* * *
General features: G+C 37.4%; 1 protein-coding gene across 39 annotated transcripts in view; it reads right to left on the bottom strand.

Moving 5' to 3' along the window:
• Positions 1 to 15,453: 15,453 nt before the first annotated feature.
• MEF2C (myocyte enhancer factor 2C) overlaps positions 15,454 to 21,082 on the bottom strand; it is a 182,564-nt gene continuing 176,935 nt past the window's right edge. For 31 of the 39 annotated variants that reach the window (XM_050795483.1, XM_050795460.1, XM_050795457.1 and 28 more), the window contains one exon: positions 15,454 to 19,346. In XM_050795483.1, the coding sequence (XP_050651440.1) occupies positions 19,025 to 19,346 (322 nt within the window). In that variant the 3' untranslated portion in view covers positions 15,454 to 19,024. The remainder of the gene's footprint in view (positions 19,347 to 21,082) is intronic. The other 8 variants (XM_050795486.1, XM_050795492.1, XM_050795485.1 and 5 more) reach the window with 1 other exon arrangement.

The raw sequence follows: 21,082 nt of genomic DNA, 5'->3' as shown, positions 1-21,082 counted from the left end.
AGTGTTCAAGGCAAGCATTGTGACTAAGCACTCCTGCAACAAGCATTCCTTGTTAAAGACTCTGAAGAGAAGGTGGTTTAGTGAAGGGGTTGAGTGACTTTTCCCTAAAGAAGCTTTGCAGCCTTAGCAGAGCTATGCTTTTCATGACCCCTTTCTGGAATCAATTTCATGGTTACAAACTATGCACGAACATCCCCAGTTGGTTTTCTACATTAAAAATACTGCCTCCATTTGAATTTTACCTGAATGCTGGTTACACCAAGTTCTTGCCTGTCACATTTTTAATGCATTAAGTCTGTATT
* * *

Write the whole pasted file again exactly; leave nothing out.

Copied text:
General features: G+C 37.4%; 1 protein-coding gene across 39 annotated transcripts in view; it reads right to left on the bottom strand.

Moving 5' to 3' along the window:
• Positions 1 to 15,453: 15,453 nt before the first annotated feature.
• MEF2C (myocyte enhancer factor 2C) overlaps positions 15,454 to 21,082 on the bottom strand; it is a 182,564-nt gene continuing 176,935 nt past the window's right edge. For 31 of the 39 annotated variants that reach the window (XM_050795483.1, XM_050795460.1, XM_050795457.1 and 28 more), the window contains one exon: positions 15,454 to 19,346. In XM_050795483.1, the coding sequence (XP_050651440.1) occupies positions 19,025 to 19,346 (322 nt within the window). In that variant the 3' untranslated portion in view covers positions 15,454 to 19,024. The remainder of the gene's footprint in view (positions 19,347 to 21,082) is intronic. The other 8 variants (XM_050795486.1, XM_050795492.1, XM_050795485.1 and 5 more) reach the window with 1 other exon arrangement.

The raw sequence follows: 21,082 nt of genomic DNA, 5'->3' as shown, positions 1-21,082 counted from the left end.
AGTGTTCAAGGCAAGCATTGTGACTAAGCACTCCTGCAACAAGCATTCCTTGTTAAAGACTCTGAAGAGAAGGTGGTTTAGTGAAGGGGTTGAGTGACTTTTCCCTAAAGAAGCTTTGCAGCCTTAGCAGAGCTATGCTTTTCATGACCCCTTTCTGGAATCAATTTCATGGTTACAAACTATGCACGAACATCCCCAGTTGGTTTTCTACATTAAAAATACTGCCTCCATTTGAATTTTACCTGAATGCTGGTTACACCAAGTTCTTGCCTGTCACATTTTTAATGCATTAAGTCTGTATT